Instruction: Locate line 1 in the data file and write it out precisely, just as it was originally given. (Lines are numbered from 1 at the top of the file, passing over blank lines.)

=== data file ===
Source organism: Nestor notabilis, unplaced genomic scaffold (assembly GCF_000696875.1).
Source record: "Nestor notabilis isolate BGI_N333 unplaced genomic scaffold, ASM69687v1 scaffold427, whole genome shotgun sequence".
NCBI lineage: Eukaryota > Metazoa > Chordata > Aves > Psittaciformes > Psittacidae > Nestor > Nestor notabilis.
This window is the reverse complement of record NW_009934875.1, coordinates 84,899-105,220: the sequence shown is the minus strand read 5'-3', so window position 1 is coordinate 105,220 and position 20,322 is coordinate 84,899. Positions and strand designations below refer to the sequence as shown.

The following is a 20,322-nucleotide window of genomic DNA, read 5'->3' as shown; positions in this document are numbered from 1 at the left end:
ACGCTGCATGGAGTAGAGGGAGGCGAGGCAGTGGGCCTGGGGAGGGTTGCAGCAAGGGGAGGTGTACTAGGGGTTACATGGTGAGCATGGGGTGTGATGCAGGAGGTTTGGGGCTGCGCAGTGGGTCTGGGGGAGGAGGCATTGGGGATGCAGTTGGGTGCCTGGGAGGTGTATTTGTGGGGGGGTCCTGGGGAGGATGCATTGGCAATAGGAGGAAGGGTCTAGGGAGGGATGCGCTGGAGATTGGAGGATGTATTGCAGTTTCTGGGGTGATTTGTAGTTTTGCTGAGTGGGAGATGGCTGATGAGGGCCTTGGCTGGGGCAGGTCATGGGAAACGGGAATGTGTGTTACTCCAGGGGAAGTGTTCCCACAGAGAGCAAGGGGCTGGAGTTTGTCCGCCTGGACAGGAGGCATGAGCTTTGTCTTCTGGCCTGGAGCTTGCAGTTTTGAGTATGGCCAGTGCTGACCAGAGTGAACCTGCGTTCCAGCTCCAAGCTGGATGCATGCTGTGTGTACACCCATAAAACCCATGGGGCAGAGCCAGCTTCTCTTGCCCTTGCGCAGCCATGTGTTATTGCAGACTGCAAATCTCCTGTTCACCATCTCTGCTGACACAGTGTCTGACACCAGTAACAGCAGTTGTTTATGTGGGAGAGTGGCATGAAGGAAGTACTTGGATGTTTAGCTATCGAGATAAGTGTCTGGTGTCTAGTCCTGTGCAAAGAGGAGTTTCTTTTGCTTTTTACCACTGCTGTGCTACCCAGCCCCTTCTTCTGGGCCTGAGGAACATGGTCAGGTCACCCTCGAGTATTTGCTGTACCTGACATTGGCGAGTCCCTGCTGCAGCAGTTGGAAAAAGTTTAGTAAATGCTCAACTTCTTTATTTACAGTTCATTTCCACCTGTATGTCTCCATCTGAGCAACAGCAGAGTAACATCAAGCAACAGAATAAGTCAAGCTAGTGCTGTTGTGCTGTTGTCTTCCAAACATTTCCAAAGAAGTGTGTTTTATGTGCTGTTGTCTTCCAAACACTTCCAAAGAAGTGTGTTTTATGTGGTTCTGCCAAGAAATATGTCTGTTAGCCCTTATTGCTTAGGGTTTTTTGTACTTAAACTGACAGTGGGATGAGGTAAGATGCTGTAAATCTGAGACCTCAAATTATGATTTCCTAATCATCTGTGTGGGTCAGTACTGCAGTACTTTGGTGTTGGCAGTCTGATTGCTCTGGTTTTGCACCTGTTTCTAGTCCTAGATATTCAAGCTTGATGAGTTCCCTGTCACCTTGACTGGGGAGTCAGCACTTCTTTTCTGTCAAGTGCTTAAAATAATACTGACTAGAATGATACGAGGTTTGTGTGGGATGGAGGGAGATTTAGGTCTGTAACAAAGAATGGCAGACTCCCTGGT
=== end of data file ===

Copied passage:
Source organism: Nestor notabilis, unplaced genomic scaffold (assembly GCF_000696875.1).